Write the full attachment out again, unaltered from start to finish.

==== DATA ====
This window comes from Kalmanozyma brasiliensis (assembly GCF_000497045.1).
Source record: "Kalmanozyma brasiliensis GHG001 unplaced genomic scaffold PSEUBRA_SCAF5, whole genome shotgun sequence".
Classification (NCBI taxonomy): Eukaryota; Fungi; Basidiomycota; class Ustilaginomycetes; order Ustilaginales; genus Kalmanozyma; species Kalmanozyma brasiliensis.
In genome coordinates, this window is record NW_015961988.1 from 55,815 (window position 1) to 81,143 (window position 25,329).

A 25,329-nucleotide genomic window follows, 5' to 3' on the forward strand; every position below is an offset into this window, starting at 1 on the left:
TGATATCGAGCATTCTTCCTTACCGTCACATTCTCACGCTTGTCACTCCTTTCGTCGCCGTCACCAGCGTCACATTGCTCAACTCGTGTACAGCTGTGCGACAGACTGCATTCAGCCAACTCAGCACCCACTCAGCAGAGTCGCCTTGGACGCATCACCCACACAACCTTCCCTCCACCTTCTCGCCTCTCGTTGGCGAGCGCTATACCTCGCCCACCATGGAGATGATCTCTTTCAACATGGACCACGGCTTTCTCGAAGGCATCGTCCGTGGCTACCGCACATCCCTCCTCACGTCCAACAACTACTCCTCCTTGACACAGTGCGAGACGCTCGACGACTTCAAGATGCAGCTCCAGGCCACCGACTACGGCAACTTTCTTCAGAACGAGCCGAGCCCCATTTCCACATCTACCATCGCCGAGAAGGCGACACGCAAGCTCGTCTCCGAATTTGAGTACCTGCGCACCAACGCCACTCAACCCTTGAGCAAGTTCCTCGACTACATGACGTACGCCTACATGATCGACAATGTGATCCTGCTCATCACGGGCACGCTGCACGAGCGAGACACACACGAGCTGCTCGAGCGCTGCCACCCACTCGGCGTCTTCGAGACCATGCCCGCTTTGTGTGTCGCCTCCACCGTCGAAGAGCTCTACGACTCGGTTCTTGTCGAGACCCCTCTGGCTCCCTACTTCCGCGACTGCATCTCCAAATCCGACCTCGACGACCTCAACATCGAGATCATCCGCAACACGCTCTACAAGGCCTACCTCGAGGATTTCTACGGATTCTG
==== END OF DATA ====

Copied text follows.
This window comes from Kalmanozyma brasiliensis (assembly GCF_000497045.1).
Source record: "Kalmanozyma brasiliensis GHG001 unplaced genomic scaffold PSEUBRA_SCAF5, whole genome shotgun sequence".
Classification (NCBI taxonomy): Eukaryota; Fungi; Basidiomycota; class Ustilaginomycetes; order Ustilaginales; genus Kalmanozyma; species Kalmanozyma brasiliensis.
In genome coordinates, this window is record NW_015961988.1 from 55,815 (window position 1) to 81,143 (window position 25,329).

A 25,329-nucleotide genomic window follows, 5' to 3' on the forward strand; every position below is an offset into this window, starting at 1 on the left:
TGATATCGAGCATTCTTCCTTACCGTCACATTCTCACGCTTGTCACTCCTTTCGTCGCCGTCACCAGCGTCACATTGCTCAACTCGTGTACAGCTGTGCGACAGACTGCATTCAGCCAACTCAGCACCCACTCAGCAGAGTCGCCTTGGACGCATCACCCACACAACCTTCCCTCCACCTTCTCGCCTCTCGTTGGCGAGCGCTATACCTCGCCCACCATGGAGATGATCTCTTTCAACATGGACCACGGCTTTCTCGAAGGCATCGTCCGTGGCTACCGCACATCCCTCCTCACGTCCAACAACTACTCCTCCTTGACACAGTGCGAGACGCTCGACGACTTCAAGATGCAGCTCCAGGCCACCGACTACGGCAACTTTCTTCAGAACGAGCCGAGCCCCATTTCCACATCTACCATCGCCGAGAAGGCGACACGCAAGCTCGTCTCCGAATTTGAGTACCTGCGCACCAACGCCACTCAACCCTTGAGCAAGTTCCTCGACTACATGACGTACGCCTACATGATCGACAATGTGATCCTGCTCATCACGGGCACGCTGCACGAGCGAGACACACACGAGCTGCTCGAGCGCTGCCACCCACTCGGCGTCTTCGAGACCATGCCCGCTTTGTGTGTCGCCTCCACCGTCGAAGAGCTCTACGACTCGGTTCTTGTCGAGACCCCTCTGGCTCCCTACTTCCGCGACTGCATCTCCAAATCCGACCTCGACGACCTCAACATCGAGATCATCCGCAACACGCTCTACAAGGCCTACCTCGAGGATTTCTACGGATTCTG